Using the Benchmarking Tool to Visualize Greenhouse Gas Emissions

In his State of the Union address last night, President Obama made a strong statement in support of addressing the reality of climate change head-on. Philadelphia has been tackling the crisis though a series of measures as part of Greenworks, including a focus on building energy use, which accounts for 60% of citywide greenhouse gas emissions.

One of the building-level metrics that we have not been able to capture until now is how much carbon is being emitted in Philadelphia’s largest buildings. Just launched last week, the Benchmarking Data Visualization tool not only provides assistance to building owners and operators to understand how their building’s energy use compares to its peers, but can also provide carbon emission comparisons.comparison

Using the mapping tool, the user can change the usage to show emissions among the benchmarked buildings.  The user can then filter the buildings according to building sector and choose a category to show buildings of a certain size, type or age.  A building owner, manager or tenant can search and compare their building emissions to up to three peer buildings.

You can also visualize greenhouse gas emissions from these buildings using the chart tool. Here, you can visualize building carbon emissions by sector, building age, building size and individual building emissions.

comparisonstats by building type

For more information about the Philadelphia’s energy benchmarking program and the Year Two Energy Benchmarking report, please visit www.phila.gov/benchmarking or contact benchmarkinghelp@phila.gov.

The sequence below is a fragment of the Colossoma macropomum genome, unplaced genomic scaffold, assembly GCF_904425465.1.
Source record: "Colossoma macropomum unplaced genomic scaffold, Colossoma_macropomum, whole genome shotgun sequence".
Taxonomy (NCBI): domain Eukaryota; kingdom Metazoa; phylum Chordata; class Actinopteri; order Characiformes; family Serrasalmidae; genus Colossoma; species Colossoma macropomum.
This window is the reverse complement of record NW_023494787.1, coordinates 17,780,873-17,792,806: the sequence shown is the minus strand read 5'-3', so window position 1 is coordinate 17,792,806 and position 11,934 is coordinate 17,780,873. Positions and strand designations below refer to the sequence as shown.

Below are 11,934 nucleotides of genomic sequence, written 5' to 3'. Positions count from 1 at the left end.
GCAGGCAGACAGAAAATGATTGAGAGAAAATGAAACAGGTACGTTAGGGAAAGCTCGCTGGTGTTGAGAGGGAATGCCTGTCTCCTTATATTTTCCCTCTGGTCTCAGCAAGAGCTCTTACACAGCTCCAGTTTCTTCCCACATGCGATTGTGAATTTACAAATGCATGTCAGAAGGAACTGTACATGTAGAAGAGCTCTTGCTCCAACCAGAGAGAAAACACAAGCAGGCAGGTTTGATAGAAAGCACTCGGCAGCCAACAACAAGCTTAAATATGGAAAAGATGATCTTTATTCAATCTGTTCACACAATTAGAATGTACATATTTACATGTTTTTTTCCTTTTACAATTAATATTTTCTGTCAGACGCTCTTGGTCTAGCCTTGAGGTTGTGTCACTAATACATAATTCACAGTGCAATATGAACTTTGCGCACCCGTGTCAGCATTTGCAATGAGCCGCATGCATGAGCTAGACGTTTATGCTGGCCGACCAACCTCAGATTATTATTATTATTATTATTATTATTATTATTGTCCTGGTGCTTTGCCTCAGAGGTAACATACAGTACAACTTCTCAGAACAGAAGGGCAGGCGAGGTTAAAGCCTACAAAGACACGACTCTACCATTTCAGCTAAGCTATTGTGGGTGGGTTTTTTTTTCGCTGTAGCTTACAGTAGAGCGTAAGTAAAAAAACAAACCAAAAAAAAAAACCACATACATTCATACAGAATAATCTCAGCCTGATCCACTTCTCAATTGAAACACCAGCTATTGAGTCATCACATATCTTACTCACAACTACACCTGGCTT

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Philadelphia Releases Energy Benchmarking Visualization Tool

For the past few months, MOS has been working with local geospatial analysis firm (and B-Corp!) Azavea to help visualize the results from the second year of Philadelphia’s energy benchmarking program for large commercial buildings. Today, we’re thrilled to announce the result: a new web-based tool to assist building owners and operators understand how their building stacks up to its peers around Philadelphia.

Azavea screenshotThe Benchmarking Data Visualization tool is available on Philadelphia’s energy benchmarking website (www.phila.gov/benchmarking) or by clicking here. The tool has two primary components:

  • Mapping and Comparison: Building owners, managers, and tenants can find their building by searching for the property address or Office of Property Assessment ID number. After selecting a property, users can generate a report on the building’s benchmarking results or compare to up to three peer facilities around the city.
  • Charts and Graphs: In this section of the tool, users can see benchmarking data visualized by building type, individual performance, and (for facilities owned and operated by the City of Philadelphia) over time through a series of interactive graphing functions.

Azavea has designed the tool to be as user-friendly as possible. The goal of Philadelphia’s benchmarking and disclosure policy is to improve building performance by making energy data in the city’s largest buildings transparent and open to the public. Like other cities, MOS made this data public via spreadsheet last fall; this visualization tool represents the next step in opening this data up to the widest possible audience.

In addition to launching this tool, MOS is also releasing the full report from the second year of energy benchmarking in Philadelphia. This report follows the Executive Summary of results released last fall, and is available for download at www.phila.gov/benchmarking.